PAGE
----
Unpaid family caregivers provide the bulk of care for older Rhode Islanders, in part because the cost of long-term care remains unaffordable for most middle-income families, according to AARP Rhode Island. More than 134,000 Rhode Islanders help care for their aging parents, spouses and other loved ones so they can stay at home. AARP estimates the value of this unpaid care at about $1.78 billion.

“Many [family caregivers] juggle full-time jobs with their caregiving duties,″ Connell said, while “others provide 24/7 care for their loved ones.” Family caregivers “save the state money,″ she said, “by keeping their loved ones out of costly nursing homes – most often paid for Medicaid.″

Rhode Island improved its rank from 50th to 44th in the percentage of Medicaid long-term care dollars for older adults and people with physical disabilities that support care at home and in the community.

The report comes at a time when proposals in Washington are being considered to drastically cut federal Medicaid funding, which Connell said “would threaten these advancements, likely resulting in our most vulnerable citizens losing the lifesaving supports that they count on.″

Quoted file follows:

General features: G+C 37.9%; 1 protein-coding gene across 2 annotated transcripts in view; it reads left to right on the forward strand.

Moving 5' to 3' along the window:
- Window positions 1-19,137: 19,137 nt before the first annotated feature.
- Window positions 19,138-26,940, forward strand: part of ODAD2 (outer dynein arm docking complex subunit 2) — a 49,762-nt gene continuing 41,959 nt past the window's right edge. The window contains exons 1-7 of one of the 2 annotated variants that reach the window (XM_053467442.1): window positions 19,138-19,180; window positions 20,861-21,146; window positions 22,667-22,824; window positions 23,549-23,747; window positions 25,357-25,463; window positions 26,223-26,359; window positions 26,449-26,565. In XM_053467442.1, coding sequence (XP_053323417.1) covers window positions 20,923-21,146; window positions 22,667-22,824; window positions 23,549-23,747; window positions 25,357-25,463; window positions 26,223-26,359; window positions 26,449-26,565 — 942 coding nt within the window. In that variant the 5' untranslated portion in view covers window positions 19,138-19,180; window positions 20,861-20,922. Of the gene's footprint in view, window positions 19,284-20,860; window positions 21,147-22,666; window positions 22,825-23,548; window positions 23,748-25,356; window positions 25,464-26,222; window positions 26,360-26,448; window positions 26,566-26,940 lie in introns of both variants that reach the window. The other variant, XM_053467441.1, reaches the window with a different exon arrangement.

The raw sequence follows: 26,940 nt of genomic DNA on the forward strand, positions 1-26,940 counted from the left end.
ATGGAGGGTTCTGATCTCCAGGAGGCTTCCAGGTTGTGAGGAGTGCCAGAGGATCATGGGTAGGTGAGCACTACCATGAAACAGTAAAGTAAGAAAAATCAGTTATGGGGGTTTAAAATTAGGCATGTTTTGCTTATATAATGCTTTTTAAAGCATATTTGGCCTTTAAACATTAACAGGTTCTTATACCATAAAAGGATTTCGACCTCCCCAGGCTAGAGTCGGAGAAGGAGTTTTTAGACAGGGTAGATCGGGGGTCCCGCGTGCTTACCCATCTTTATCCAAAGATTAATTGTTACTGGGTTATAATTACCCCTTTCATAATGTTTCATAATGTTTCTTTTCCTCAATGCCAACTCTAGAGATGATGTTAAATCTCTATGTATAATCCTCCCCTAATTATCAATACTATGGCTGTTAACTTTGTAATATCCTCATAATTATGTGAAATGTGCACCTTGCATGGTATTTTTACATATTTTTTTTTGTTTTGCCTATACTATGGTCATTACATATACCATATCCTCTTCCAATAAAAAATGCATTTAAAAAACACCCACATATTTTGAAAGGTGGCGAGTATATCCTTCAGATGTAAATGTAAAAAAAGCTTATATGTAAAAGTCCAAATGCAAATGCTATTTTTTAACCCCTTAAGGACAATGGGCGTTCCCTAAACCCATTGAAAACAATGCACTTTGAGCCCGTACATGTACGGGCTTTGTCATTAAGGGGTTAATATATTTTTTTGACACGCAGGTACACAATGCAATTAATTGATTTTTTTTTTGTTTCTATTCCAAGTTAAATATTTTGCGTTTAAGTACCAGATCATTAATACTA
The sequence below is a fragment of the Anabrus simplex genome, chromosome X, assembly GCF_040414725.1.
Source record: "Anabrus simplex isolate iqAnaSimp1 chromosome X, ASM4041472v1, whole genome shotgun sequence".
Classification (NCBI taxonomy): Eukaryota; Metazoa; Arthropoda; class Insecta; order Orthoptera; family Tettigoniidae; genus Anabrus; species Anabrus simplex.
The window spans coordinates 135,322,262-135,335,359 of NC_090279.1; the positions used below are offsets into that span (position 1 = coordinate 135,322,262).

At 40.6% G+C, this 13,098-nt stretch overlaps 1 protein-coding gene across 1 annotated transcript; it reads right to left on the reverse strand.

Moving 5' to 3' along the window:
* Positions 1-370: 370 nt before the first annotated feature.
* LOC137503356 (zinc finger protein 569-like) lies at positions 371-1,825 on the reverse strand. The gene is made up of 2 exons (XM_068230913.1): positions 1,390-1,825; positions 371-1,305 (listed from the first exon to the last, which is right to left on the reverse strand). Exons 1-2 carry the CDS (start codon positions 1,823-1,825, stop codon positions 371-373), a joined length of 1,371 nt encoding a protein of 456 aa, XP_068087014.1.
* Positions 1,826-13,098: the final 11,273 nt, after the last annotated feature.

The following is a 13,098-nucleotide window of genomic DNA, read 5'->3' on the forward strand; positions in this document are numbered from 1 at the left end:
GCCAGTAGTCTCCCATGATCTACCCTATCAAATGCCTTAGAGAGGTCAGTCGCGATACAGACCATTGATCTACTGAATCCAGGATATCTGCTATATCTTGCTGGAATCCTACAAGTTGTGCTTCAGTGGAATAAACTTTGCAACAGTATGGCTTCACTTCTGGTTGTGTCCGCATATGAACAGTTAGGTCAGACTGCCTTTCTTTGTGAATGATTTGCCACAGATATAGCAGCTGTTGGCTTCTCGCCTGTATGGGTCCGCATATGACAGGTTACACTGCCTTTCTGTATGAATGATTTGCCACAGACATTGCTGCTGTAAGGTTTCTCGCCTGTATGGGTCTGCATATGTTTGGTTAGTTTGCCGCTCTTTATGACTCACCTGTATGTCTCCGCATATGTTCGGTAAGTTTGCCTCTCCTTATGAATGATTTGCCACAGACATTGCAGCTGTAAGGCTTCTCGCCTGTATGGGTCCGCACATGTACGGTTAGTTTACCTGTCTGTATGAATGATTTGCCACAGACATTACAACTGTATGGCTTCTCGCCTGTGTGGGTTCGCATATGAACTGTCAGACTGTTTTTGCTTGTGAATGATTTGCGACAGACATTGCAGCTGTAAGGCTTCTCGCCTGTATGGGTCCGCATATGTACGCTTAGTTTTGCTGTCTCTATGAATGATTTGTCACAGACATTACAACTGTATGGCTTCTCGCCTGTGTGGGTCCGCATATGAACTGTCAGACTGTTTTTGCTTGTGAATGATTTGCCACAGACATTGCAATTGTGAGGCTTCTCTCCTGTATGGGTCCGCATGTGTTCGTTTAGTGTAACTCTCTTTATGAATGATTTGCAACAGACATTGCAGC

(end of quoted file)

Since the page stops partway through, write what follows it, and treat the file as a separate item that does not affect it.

The scorecard was developed AARP with the support of The Commonwealth Fund and SCAN Foundation.

The AARP Rhode Island has more than 138,000 members age 50 and older in the state.

New England Scorecard Rankings (best to worst):

Vermont: 3

Connecticut: 10

Massachusetts: 11

New Hampshire: 16

Rhode Island: 32

Rhode Island’s scorecard:

Overall: 32

Affordability and Access: 34

Choice of Setting and Provider: 30